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Drought Tolerant Landscaping

Fight drought and save BIG money on your water bills with xeriscaping.

XeriscapingDrought tolerant landscape designs with minimal water or only the moisture nature provides was dubbed “xeriscaping” a few decades back and the term has caught on. The word comes from combining the Greek word for “dry” and “landscaping.” Thought to have originated with the water-conscious experts at Denver Water, the city’s municipal water provider, the term has seen growing use over the last few drought-burdened seasons. The principles of xeriscaping are the primary elements dear to organic gardeners’ hearts. Soil improvement, mulching and wise planning are all part of successful xeriscape design. Proper watering is key. And the rewards include savings on water bills (or protecting your well’s groundwater supply) as well as healthy, rewarding, easy-to-maintain lawns and gardens.

The practice of xeriscaping, a child of the mountain West, is spreading across the suburbs of the Midwest and South as this season’s severe drought challenges gardeners and landscapers across the country. In doing so, it’s also spreading organic gardening practices to those who never saw fit to use them before. Of course, this can only be a good thing for our environment, for our families, and the future of gardening.

Your friendly and concerned Planet Natural blogger will be delving into more on xeriscaping in future posts. And we’ll want to hear — and learn — from you regarding your experiences. Let’s start the discussion with this. One of the most important essentials of a drought tolerant garden is choosing the right plants for your needs and conditions. In the mountain West, that means dealing with short-growing seasons as well as a surfeit of moisture. This article (link no longer available) from the Colorado State University Extension Service lists a variety of ornamentals that are winter hardy and suitable for high-altitude conditions. If you live in mountain country, you’ll recognize some favorites — blanket flower, Oriental poppy, yarrow — and some plants not usually associated with ornamental landscapes — catnip! Of course, different regions of the country have different growing seasons and moisture conditions. What are you growing in your water-saving garden? And what other water-conserving techniques are you using? You know what they say about inquiring minds…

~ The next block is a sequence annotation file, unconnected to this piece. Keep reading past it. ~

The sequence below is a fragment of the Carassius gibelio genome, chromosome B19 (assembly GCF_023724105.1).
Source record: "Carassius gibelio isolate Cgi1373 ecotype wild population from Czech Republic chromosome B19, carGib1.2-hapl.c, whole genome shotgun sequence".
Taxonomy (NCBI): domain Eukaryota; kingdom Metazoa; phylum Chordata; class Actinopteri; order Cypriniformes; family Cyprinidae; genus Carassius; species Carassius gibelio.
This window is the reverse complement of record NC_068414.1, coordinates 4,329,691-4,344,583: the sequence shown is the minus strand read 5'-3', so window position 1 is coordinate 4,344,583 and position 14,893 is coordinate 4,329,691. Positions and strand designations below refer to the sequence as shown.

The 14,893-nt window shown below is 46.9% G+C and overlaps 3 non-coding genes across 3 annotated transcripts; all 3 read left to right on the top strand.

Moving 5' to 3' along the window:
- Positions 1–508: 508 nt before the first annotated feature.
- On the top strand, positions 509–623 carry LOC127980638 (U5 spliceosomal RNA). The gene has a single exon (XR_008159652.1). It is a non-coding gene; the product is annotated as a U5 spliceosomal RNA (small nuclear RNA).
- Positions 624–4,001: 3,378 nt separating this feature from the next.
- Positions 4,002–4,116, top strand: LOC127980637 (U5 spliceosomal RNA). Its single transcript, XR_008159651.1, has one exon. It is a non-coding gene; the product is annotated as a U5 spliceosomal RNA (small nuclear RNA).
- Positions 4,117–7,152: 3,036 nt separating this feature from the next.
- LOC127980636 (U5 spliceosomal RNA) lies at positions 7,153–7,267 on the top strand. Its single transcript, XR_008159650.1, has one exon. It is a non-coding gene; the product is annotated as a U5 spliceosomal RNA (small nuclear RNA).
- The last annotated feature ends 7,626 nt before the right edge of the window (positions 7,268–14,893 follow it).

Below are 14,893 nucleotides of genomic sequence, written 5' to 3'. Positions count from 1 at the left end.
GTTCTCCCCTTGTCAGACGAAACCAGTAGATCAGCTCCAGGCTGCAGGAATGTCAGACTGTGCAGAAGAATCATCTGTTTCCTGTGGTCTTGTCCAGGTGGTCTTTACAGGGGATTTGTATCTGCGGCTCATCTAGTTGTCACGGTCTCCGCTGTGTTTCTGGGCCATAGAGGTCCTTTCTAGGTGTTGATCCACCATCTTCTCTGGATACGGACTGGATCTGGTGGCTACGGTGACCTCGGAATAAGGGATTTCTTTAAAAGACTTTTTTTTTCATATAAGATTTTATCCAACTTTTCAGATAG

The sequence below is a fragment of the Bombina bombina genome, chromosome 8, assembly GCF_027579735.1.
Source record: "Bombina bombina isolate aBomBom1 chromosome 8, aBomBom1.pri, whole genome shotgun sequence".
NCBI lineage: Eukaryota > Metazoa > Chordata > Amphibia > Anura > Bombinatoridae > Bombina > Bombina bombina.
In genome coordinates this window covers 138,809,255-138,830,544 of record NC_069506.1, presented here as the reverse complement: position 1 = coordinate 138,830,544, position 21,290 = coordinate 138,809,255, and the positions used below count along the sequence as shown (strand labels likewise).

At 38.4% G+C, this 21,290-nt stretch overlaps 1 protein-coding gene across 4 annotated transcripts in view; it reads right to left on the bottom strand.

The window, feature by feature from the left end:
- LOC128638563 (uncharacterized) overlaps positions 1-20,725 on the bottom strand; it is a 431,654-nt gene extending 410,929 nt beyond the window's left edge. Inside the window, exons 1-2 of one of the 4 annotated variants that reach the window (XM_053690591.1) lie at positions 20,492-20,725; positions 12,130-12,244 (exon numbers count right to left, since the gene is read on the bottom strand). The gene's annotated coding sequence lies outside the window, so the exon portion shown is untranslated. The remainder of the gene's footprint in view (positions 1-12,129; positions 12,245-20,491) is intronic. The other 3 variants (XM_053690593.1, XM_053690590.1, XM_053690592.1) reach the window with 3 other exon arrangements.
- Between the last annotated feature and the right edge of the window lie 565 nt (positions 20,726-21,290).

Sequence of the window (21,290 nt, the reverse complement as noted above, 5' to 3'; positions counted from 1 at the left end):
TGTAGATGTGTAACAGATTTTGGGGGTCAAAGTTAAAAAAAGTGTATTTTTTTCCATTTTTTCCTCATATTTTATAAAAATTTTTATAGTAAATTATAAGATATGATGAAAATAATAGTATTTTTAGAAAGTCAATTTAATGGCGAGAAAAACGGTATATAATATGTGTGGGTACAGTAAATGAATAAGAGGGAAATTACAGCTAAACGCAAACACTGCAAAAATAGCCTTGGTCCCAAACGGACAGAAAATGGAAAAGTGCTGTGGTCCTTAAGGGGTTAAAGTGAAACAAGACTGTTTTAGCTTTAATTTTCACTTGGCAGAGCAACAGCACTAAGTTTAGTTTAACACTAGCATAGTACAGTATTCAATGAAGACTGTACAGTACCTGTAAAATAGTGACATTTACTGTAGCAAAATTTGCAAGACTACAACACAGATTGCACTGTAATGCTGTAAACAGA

3 Responses to “Drought Tolerant Landscaping”

  1. Dorothy Sher on February 6th, 2018 at 4:58 pm #

    We have two acres that we will need to landscape. It is flat with no trees. We live in NW Oregon. Summers are dry, winters rainy. Not great at gardening. Is there a low maintenance, drought resistant grass that we could plant – maybe only mow twice or three times in the season? I would like a low wavy grass – not a manicured field.

    Thanks for your help.

  2. Mimi on October 31st, 2018 at 9:00 am #

    Hi Dorothy,
    Can’t help you with the grasses, but if you are looking for extremely easy gardening, plant and forget, no watering, at least in spring, bulbs are the way to go.
    Muscari has tiny purple flowers, doesn’t grow very tall, you can plant it in the lawn in fall, and then never do anything with it again, and with a bit of luck it will come up year after year. it goes dormant in summer, and you should not mow it til the leaves have gone yellow. Pollinators love it, so try and get no neonic sprays.. ‘Brent and Becky” don’t and their bulbs are safe, amongst others.
    Then there is crocuses, also short, easy, also replant themselves,pollinators love them, but rodents will eat them, so muscari is a safer bet if you are worried about feeding the squirrels or mice instead of seeing a flower.
    Daffodils are another one, eaten by pretty much nothing. They are not much use to pollinators, unless you plant the species daffodils which the pollinators love ( tenby, wilkomii, etc)
    The advantage to any of these plants is they flower in spring, don’t need water,die off in summer, so they don’t need water then either, and come back next year as long as they aren’t eaten by anything,They can rot in the ground, so you don’t want to plant them in any place that gets flooded in winter, but they do fine in our wet winters and dry summers, which sounds similar to yours. When you plant them, you don’t have to dig at all deep, because most of them are small, and you plant them pointy side up. ( if you are not sure plant them sideways.) Depth to plant is normally listed on the packet.
    Hope this might help give you some gardening joy without a lot of work.

  3. Mimi on October 31st, 2018 at 9:03 am #

    Sorry; by “don’t need water in spring” for the bulbs, i meant they normally get enough water from spring rains, so if you get good spring rains, there is no need for extra watering , at least not where we live.

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